» The failure of a local sales tax to produce revenues as expected should dampen excitement around the latest extension of Miami’s Metrorail system.
Last week, Georgia voters overwhelmingly denied the passage of the T-SPLOST referendum, which, among other things, would have provided $7.2 billion for transportation over the next ten years to the Atlanta region thanks to income from a 1¢ sales tax. About half of that funding would have gone to public transit operations and expansion; in the city of Atlanta itself, the program would have paid for the beginning of work on the Beltline transit corridor, a light rail line to Emory University, several BRT lines, and a MARTA heavy rail extension. Voters were clearly unconvinced of the value of the transportation investments, were motivated by anti-tax sentiment, and felt that the projects would not benefit them directly. The result may be decades of increasing
Continue reading Where There Were Once Many Lines Planned, Just One Opens in Miami »
» Even as Dallas finishes work on a new light rail line, plans for a new highway along a parallel corridor advance.
This summer, Dallas’ Orange Line will be extended five stations northwest of downtown. The light rail service will expand what is already the United States’ longest such network and improve connections between central Dallas, the suburb of Irving, and — in 2014 — Dallas-Fort Worth International Airport. Yet billions of dollars in new construction have barely increased transit use; just 4.2% of the city’s commuters use public transportation to get to work, according to the U.S. Census Bureau. If there is one city that proves that simply building transit does not attract people to transit, this is it.
Investments in Dallas’ road infrastructure might provide some explanation for the situation. An astonishing seven grade-separated highways extend radially out from the city center in all directions.* This is a
Continue reading A Tollway in Dallas and the Absurdity of Building Duplicative Infrastructure »
» A 1.6-mile streetcar line would bring dubious benefits to this Texas city.
Not all transit expansion projects are created equal — let that be clear. Sure, expanding public transportation options in general usually contributes to the expanded mobility of urban residents. But governments, as we know all too well, have limited funds. So identifying the best possible investments for the money must be an essential part of political decision-making.
Which brings us to Dallas, which submitted plans this week for a 1.6-mile streetcar from the city’s downtown to the Oak Cliff neighborhood just southwest across the Trinity River. It could be the first rail line in the U.S. to feature streetcars that use battery propulsion instead of always having to rely on overhead catenary. The project was funded by a U.S. Department of Transportation’s TIGER grant in February 2010 and it will be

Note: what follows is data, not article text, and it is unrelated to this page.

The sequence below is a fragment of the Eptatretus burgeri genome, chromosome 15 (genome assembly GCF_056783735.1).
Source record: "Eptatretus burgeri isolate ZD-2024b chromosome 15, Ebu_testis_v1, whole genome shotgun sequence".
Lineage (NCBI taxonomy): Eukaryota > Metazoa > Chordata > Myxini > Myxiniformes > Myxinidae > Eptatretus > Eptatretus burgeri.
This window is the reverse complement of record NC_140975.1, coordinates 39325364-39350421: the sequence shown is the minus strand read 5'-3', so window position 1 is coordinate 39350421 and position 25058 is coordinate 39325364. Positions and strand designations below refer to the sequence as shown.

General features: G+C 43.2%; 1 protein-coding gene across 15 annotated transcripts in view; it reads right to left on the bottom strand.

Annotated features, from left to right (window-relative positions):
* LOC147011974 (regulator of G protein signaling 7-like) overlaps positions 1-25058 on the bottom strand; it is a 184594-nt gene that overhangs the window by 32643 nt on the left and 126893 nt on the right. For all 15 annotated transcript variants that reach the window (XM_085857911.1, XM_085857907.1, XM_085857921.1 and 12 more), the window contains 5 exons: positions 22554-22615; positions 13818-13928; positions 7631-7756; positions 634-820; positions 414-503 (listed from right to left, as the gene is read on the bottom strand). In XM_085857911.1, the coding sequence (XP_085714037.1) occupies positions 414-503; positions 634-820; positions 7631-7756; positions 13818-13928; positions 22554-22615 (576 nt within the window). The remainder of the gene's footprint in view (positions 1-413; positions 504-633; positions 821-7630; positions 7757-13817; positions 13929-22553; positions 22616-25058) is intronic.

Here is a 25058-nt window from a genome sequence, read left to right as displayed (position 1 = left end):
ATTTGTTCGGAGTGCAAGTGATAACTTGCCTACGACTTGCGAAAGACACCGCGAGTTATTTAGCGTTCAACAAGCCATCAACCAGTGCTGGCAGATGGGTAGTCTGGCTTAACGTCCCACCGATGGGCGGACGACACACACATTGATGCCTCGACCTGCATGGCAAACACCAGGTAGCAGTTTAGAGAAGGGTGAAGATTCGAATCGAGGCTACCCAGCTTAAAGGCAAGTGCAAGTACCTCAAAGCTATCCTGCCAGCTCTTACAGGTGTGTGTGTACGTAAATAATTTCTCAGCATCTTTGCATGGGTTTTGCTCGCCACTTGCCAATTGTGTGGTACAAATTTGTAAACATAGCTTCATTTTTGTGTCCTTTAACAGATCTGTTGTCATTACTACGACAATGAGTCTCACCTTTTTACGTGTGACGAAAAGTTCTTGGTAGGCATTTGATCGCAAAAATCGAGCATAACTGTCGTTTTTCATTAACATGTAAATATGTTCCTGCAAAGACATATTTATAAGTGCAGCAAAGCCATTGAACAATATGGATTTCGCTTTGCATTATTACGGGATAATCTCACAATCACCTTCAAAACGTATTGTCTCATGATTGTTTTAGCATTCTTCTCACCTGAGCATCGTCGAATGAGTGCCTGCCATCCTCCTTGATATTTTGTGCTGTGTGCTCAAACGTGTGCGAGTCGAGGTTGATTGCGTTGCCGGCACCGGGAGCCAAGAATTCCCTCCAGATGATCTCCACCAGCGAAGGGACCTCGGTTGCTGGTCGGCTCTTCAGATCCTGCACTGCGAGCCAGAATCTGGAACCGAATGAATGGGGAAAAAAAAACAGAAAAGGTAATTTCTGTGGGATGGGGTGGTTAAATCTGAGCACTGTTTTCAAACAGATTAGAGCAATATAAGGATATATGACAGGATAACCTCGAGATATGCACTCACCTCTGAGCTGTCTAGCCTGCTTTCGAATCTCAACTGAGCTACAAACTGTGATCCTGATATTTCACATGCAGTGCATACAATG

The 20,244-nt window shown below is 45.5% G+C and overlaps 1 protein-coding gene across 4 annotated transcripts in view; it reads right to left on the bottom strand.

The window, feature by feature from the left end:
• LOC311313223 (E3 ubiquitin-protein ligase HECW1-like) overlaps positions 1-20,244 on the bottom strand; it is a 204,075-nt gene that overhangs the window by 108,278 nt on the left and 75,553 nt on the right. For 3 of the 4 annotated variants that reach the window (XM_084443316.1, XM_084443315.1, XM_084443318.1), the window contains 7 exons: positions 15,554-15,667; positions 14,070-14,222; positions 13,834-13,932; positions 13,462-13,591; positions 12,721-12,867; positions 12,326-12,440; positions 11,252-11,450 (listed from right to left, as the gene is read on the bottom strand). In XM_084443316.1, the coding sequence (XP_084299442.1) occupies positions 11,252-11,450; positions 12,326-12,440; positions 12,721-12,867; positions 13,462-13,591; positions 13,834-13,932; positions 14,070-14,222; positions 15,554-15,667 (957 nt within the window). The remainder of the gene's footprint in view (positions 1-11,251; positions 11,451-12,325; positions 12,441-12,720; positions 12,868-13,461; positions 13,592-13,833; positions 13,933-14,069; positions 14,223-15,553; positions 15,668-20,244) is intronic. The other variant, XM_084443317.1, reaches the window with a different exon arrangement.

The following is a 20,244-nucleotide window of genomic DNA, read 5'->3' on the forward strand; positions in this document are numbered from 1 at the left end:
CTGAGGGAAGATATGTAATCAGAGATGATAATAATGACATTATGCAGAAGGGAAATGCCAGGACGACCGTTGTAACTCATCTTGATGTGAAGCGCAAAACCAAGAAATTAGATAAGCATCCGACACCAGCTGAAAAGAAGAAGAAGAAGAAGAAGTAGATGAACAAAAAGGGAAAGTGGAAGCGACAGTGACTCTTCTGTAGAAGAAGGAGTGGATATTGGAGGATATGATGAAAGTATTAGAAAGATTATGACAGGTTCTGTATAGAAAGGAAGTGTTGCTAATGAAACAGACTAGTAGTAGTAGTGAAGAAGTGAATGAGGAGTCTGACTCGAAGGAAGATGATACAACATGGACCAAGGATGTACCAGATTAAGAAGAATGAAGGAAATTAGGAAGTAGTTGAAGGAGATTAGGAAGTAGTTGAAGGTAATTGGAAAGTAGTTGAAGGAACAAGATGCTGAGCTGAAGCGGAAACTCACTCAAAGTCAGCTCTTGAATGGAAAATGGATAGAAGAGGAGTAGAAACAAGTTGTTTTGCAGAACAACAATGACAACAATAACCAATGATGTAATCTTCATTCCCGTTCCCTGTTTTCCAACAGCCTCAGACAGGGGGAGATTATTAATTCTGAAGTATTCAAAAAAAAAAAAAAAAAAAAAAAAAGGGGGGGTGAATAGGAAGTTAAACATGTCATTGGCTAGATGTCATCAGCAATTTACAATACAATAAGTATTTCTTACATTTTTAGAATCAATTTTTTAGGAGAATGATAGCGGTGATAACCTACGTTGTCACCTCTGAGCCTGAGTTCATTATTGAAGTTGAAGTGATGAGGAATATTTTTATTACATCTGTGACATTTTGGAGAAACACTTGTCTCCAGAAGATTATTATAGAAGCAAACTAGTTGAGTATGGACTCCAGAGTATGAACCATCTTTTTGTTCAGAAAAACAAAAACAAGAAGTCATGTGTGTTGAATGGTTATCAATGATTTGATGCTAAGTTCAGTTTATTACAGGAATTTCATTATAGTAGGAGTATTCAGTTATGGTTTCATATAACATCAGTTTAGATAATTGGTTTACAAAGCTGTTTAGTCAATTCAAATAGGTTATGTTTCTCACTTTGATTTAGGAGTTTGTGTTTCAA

Continue reading Dallas, a Transit Builder if Not Pioneer, Moves Forward on Streetcar »
» A train line adds to the Dallas region’s plethora of rail options.
There are many competing reasons to invest in new transportation capacity, the most compelling of which is often to expand mobility — that is, to increase the number of places an individual can get to within a certain period of time. The need to decrease travel times between major destinations is an essential question for transit, since its major competition, the private automobile, usually provides quicker, more convenient trips.
In cities with high levels of highway capacity per capita, the only transit mode that can compete relatively well in terms of mobility is commuter rail, as its limited stopping pattern and sometimes very high speeds allow it to move faster than even free-flow traffic in some cases. The value of commuter rail is of course disputed since its fast running times tend to encourage decentralization from the center city, but
Continue reading North of Dallas, a New Commuter Rail Line that Never Makes it Downtown »
» Mayor Rob Ford’s claim that he can build new subway with little public financing looks increasingly unlikely. But value capture remains one of many funding devices that should be considered seriously by transit agencies.
Last fall’s mayoral election in Toronto was a watershed moment for Canada’s largest city; in electing conservative Rob Ford to the top post, the public essentially rejected the approach that had been taken by former Mayor David Miller. For transportation, the change was particularly dramatic. Whereas Mr. Miller had advocated a network of surface-running light rail lines called Transit City, Mr. Ford lambasted this approach as a “war on cars” and declared that the only public transportation projects he would pursue would be in subways.
In March, in an agreement with the Ontario provincial government, he got what he wanted. The planned surface line on Eglinton would be replaced with a subway sponsored by the Province.
Continue reading Sinking Dreams of a Privately-Funded Subway in Toronto »